Oregon House Bill 2797 clarifies the timeline for payment of an injured worker’s first temporary disability installment
A new amendment clarifies the 14-day requirement that Oregon employers are to pay the first installment of temporary disability compensation in workers’ compensation claims. The new statute requires payment of the first installment within 14 days if the employer has both (1) notice or knowledge of a claim, and (2) notice of the worker’s disability if the medical provider has authorized temporary disability compensation.
Previously, the statute required the employer to pay the first installment of temporary disability compensation within 14 days of notice or knowledge of the claim alone, if the medical provider authorized the payment of temporary disability.
The amendment to ORS 656.262(4)(a) provides:
The first installment of temporary disability compensation shall be paid no later than the 14th day after the subject employer has notice or knowledge of the claim and of the worker’s disability, if the attending physician or nurse practitioner authorized to provide compensable medical services under ORS 656.245 authorizes the payment of temporary disability compensation.
The statute, as previously worded, caused challenges for employers in determining when the 14-day timeline went into effect. The new amendment to ORS 656.262(4)(a) eliminates the ambiguity created when an employer has knowledge or notice of a claim, but is not necessarily aware that temporary disability has been authorized. Under the previous statute, the 14-day timeline could theoretically be running even though the employer was unaware the medical provider authorized temporary disability compensation. The newly amended statute should help to reduce litigation and penalties related to improper claim processing. This is positive news in an otherwise concerning 2015 legislative session for employers and insurers.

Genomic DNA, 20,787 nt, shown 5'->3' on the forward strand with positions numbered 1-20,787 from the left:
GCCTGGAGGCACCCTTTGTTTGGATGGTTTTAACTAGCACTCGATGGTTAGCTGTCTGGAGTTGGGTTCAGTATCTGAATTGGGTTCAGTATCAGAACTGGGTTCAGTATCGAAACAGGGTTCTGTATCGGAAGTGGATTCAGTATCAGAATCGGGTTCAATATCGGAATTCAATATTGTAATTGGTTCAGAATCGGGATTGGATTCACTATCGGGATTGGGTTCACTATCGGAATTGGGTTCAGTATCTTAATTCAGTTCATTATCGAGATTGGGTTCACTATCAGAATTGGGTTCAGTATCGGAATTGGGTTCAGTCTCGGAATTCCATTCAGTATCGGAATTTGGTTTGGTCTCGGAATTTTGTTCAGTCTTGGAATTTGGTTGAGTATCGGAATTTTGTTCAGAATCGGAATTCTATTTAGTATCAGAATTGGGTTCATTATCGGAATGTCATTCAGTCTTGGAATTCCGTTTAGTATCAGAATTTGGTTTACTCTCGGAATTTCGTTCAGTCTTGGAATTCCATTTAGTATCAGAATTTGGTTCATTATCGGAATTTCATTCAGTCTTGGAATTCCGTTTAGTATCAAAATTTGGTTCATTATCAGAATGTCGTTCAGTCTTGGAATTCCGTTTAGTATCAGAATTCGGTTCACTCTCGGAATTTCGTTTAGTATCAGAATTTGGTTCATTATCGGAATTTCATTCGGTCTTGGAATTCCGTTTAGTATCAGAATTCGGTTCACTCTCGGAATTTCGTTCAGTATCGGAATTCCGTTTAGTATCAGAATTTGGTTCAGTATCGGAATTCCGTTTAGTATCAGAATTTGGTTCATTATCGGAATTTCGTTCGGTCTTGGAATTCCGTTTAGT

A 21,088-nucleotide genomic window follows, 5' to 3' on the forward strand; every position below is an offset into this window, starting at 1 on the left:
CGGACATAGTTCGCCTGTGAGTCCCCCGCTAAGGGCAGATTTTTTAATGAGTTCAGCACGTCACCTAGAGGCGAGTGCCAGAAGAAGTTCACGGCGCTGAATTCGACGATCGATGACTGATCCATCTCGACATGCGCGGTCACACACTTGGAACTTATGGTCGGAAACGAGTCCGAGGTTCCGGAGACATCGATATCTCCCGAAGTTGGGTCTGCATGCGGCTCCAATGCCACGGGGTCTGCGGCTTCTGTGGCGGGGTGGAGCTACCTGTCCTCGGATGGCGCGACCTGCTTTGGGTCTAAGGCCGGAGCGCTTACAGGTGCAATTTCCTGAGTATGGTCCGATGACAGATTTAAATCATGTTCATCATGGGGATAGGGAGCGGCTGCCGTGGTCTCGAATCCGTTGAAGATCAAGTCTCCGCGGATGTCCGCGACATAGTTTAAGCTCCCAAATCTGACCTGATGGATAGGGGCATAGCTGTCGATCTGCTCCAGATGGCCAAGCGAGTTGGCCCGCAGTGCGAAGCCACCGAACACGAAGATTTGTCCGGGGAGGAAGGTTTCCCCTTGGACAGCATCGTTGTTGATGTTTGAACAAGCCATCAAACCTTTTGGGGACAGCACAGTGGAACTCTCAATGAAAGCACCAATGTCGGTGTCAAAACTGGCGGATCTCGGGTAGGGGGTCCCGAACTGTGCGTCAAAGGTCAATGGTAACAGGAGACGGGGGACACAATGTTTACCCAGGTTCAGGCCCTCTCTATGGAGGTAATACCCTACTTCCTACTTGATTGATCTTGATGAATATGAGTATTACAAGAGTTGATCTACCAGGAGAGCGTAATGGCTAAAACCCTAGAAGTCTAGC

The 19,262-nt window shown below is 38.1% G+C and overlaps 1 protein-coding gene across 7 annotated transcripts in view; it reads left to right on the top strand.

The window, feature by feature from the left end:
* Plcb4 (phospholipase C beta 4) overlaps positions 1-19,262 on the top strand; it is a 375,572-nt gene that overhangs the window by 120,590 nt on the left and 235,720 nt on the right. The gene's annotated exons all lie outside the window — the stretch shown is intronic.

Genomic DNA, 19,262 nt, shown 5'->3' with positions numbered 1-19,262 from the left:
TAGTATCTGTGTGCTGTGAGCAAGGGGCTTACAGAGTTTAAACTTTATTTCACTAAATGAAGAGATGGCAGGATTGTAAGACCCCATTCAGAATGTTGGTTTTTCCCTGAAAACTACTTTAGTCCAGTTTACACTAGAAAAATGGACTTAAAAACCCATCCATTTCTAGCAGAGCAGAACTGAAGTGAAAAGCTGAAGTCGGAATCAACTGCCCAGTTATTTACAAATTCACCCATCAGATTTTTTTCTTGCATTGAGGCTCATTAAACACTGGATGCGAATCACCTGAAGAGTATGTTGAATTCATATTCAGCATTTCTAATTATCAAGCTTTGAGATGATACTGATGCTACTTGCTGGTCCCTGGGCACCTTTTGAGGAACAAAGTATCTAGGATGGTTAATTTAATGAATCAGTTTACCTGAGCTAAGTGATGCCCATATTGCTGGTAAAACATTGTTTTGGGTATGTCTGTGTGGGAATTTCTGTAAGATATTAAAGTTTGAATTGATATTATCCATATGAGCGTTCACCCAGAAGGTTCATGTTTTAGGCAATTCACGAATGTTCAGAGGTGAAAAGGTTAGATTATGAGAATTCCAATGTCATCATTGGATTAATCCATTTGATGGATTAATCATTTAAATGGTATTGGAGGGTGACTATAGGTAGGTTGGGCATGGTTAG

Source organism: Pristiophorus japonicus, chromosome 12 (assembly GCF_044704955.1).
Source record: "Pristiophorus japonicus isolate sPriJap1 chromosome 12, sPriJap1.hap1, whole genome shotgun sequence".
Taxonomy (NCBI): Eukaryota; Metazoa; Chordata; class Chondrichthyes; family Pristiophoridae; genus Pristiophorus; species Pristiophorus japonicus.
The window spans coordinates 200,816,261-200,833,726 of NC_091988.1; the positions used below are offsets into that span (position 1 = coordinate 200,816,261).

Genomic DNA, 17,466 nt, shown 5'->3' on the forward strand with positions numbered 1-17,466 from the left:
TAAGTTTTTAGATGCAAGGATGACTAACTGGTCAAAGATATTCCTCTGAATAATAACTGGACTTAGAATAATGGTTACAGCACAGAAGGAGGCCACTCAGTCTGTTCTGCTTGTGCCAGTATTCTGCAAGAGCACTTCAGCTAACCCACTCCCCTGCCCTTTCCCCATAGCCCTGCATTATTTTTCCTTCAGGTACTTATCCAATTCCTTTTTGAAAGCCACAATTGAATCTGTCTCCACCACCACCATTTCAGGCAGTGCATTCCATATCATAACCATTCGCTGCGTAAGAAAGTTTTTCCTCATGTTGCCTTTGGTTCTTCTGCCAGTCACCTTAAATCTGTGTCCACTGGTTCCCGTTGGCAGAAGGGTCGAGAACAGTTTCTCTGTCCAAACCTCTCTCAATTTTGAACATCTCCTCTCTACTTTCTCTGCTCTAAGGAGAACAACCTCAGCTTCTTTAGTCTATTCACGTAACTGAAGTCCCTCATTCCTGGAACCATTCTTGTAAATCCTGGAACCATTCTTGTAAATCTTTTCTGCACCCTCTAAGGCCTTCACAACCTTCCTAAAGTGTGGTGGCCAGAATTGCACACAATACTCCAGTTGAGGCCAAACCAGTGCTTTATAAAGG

Oregon House Bill 2797 was signed into law by Governor Kate Brown on June 2, 2015. Many individuals took part in the implementation and passage of this bill. According to the Oregon Self-Insurers Association, special credit is due to its long-time Legislative Committee member Larry Bishop for the passage of this measure.
If you have questions about this or any other bills at issue for the 2015 legislative session, or other workers’ compensation matters, please do not hesitate to contact this author or any of the other Oregon practice attorneys at Reinisch Wilson Weier PC.